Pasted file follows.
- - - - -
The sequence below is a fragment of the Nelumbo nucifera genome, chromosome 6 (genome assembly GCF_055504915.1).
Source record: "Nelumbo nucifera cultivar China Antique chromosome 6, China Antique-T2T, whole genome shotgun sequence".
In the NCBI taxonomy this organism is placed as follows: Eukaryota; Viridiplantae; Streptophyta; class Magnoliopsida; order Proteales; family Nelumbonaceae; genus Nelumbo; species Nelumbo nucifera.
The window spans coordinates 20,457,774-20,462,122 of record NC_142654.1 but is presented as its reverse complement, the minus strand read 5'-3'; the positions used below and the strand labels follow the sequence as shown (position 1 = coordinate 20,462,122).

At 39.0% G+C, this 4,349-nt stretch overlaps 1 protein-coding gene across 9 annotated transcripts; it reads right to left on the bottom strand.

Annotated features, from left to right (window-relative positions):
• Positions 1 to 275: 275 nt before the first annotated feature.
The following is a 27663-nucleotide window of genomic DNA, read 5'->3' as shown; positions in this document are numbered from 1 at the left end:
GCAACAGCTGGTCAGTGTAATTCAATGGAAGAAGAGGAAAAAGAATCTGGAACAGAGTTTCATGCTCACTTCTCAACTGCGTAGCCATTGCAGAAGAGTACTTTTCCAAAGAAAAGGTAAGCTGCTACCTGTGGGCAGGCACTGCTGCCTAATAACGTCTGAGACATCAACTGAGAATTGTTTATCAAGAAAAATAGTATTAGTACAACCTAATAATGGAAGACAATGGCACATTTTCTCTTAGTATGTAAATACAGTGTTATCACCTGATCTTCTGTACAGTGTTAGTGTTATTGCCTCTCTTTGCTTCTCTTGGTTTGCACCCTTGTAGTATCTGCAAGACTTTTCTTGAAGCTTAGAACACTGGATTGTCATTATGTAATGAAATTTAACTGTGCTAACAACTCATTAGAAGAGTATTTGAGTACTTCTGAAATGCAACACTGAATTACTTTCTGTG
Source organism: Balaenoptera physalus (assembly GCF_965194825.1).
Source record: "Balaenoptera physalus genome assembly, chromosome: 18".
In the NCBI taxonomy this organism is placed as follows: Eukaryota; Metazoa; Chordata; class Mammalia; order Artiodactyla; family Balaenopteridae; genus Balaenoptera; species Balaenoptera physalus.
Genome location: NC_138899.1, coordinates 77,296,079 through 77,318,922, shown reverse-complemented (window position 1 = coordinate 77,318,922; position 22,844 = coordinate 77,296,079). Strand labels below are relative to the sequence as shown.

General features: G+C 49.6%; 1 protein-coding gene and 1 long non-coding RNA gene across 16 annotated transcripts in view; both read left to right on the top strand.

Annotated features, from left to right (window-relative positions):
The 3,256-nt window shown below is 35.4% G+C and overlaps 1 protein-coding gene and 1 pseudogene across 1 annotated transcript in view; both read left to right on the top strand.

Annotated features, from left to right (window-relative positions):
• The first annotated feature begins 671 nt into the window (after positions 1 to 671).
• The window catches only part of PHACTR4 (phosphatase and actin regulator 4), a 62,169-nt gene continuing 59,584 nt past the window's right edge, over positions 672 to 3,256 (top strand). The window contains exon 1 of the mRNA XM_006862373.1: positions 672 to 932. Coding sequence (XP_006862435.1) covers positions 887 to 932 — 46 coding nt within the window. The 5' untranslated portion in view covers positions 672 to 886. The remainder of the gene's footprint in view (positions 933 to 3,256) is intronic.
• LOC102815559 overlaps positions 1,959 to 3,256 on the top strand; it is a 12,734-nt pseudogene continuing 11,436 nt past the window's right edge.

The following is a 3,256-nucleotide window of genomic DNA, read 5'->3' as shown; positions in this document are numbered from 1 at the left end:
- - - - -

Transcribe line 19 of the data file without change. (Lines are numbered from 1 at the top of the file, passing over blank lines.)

• The window catches only part of PHACTR4 (phosphatase and actin regulator 4), a 62,169-nt gene continuing 59,584 nt past the window's right edge, over positions 672 to 3,256 (top strand). The window contains exon 1 of the mRNA XM_006862373.1: positions 672 to 932. Coding sequence (XP_006862435.1) covers positions 887 to 932 — 46 coding nt within the window. The 5' untranslated portion in view covers positions 672 to 886. The remainder of the gene's footprint in view (positions 933 to 3,256) is intronic.